The McCallum Theatre, the Coachella Valley's premiere theatrical venue, celebrates its 25th Anniversary Season with a star-studded lineup of Classical Music, Jazz, Cabaret, Comedy and a Broadway Blockbuster Series which includes Rock of Ages, Dreamgirls and West Side Story. The McCallum Theatre opened its doors on January 2, 1988 with a gala performance honoring Bob Hope that was nationally televised. Since then The McCallum has been the Coachella Valley's mecca for world-class entertainment including an extensive array of Broadway and Cabaret offerings. The man behind the tremendous success of the McCallum's eclectic performance calendar for the past thirteen years is Mitch Gershenfeld, Director of Presentations and Theatre Operations, who will take the helm as the theatre's President and CEO beginning June 1. I had the opportunity to sit down with Mr. Gershenfeld as he begins preparations for The McCallum's exciting Silver Anniversary Season. Gershenfeld is warm, passionate, highly astute, a performing arts afficionado and a genuinely kind man. Here are a few highlights from that conversation.
DG: So, how long have you been affiliated with The McCallum Theatre?
MG: I have been here for twelve years. So this coming season is my 13th season and the theatre's 25th anniversary. I started here in 2000. And, of course, this will be my first season as the President and CEO.
DG: Where did you come from? What is your background?
MG: Before I came here I ran a Performing Arts Center in the San Diego area for three years. I was in Denver for a number of years running a couple of different venues. I was the music producer for the 1996 Olympic Games in Atlanta. I had been the Pops Director for the Atlanta Symphony prior to the Olympics. I started out as a musician – I was a professional musician for ten years and I played in Symphony Orchestras and I taught at The University of Wisconsin in Madison, so I've done the teaching thing and the musician-performing thing. I have also played in some Broadway road companies – I was lucky enough to play in the first road company of CHICAGO with Jerry Orbach and Gwen Verdon. Actually, I played three times as long as the show lasted on Broadway. I did the incredible flop that was written by Leonard Bernstein and Alan Jay Lerner called 1600 PENNSYLVANIA AVENUE. I was in that orchestra in its tryouts in Philadelphia for a month. So, played studio work – played symphony work – then got into the Management side of things.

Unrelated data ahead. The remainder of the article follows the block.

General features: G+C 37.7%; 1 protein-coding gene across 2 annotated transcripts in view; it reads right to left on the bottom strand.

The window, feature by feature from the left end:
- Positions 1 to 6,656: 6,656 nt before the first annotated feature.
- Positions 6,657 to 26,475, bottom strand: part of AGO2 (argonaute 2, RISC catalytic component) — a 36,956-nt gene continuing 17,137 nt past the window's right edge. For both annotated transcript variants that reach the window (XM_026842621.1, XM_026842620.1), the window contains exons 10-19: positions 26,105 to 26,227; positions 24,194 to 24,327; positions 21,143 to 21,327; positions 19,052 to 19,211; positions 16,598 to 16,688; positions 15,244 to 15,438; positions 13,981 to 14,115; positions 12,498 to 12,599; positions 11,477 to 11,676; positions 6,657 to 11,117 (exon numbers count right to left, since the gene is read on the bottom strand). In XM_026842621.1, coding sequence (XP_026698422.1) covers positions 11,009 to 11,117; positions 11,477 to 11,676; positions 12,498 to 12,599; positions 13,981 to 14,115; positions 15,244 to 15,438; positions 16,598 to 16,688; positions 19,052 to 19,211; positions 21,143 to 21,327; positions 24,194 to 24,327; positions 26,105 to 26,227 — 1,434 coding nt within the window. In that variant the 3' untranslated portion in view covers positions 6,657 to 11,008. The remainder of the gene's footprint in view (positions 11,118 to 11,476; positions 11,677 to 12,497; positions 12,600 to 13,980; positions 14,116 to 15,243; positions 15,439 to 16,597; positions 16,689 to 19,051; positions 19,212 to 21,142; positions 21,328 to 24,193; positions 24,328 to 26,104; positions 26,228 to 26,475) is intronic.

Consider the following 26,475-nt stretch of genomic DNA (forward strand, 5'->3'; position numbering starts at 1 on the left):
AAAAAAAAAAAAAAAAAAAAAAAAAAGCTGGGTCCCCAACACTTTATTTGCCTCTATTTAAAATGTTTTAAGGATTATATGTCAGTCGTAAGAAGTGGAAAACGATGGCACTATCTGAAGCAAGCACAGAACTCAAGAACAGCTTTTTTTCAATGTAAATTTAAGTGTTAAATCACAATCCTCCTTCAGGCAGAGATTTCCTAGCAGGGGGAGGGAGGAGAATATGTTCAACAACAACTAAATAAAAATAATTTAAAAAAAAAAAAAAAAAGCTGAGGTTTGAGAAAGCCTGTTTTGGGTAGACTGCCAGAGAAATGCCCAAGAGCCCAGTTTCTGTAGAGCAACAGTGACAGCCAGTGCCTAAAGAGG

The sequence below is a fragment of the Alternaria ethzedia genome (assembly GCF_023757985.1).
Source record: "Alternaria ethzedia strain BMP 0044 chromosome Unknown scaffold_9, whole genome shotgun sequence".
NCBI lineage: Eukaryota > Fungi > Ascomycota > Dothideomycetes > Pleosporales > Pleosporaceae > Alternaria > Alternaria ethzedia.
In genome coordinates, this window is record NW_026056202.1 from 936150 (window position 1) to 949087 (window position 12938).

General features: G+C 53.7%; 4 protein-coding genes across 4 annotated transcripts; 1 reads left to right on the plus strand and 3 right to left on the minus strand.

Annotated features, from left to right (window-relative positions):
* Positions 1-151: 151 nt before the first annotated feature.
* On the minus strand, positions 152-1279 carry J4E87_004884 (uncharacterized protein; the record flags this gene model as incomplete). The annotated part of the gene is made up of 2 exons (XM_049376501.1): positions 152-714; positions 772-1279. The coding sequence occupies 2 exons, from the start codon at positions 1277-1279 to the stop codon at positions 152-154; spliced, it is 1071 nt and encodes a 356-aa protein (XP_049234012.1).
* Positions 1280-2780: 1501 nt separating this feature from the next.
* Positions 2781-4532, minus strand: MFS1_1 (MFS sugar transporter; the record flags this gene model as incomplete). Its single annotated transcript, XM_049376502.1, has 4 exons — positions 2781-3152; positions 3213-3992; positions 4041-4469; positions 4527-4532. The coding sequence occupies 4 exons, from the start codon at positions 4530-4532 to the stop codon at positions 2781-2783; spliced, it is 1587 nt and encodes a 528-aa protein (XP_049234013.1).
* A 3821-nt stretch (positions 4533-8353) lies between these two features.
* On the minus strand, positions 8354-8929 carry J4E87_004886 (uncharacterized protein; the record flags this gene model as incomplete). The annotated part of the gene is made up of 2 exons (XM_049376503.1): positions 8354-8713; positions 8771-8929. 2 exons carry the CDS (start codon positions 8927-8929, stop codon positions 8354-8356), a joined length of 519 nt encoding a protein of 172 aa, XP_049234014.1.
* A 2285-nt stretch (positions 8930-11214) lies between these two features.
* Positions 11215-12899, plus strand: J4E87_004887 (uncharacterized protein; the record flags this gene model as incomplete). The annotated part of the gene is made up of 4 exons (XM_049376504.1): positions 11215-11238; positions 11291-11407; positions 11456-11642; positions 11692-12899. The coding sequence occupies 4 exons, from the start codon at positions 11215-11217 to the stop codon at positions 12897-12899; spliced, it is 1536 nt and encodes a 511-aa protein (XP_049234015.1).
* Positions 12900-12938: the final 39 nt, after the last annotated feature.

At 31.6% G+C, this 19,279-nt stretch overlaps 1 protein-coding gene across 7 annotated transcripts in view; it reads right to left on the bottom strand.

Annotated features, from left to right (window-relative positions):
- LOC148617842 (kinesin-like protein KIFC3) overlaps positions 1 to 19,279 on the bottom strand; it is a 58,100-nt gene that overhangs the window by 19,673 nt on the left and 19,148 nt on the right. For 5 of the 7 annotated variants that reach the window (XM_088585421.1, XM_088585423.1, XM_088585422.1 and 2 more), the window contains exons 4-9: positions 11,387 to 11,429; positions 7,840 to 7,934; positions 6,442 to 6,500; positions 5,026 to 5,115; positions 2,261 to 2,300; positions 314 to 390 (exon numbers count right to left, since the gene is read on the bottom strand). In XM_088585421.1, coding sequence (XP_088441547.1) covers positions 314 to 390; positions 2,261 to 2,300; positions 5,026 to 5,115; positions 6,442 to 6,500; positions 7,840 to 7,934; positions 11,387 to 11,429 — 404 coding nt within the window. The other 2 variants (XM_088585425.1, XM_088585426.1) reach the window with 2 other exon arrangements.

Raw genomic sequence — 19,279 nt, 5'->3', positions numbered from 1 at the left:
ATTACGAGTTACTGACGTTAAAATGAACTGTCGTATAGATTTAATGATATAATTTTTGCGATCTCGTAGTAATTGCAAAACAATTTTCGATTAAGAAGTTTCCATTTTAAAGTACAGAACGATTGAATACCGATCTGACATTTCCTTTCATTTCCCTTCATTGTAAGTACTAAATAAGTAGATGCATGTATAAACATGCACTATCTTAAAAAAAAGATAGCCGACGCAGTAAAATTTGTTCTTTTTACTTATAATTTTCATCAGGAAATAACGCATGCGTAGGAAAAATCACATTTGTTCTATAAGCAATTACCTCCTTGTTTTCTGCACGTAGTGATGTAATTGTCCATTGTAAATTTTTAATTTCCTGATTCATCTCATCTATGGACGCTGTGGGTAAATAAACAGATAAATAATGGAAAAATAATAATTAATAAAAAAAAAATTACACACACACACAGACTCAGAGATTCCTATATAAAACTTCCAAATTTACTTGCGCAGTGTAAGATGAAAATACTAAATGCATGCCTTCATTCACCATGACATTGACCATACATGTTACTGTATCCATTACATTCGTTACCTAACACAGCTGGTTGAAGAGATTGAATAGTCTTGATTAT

DG: What do you find to be unique about the audiences out here in The Coachella Valley?
MG: This is an incredible audience. First of all, you have so many people that are here during the season that have the resources to see performances anywhere they want to see them – I mean, if they want to see Broadway shows they can go to New York or they can go to London – if they want to see Opera they can travel to see the best. I think our audience has very high expectations. Fortunately, I think, our audience, for large measure, has resources that allow us to bring in fairly substantial artists into a very small auditorium – it's only 1100 seats – and I think the level of talent you see here you normally see in venues two or three times our size. So, that I think is unique. Our audience has very high expectations and we have to work very hard to serve that audience. We also have the broader community – the people who are here year-round – and we certainly reach out to that audience and we try to make things affordable; we try to do different kinds of things that appeal to different audiences. I think it's a unique combination and I think we have a really fantastic audience. In 2008-2009 during the financial crisis a lot of theatres were seeing their attendance reduced by as much as fifty percent. That season we only had about a three percent decline in our attendance. Our audience has always been here and been supportive. I think it's a great market.
DG: Is much of The McCallum Theatre audience subscription based?
MG: No. Well, we do subscriptions but actually subscriptions count for less than a third of our total ticket sales. It's because we have such a transient population. People come here for a week, a month, three months, whatever and so to ask people to commit to an entire six month time period doesn't really work in the traditional sense of the subscription which is why we do the "create your own menu" and these sorts of things. The traditional subscription model doesn't really apply here.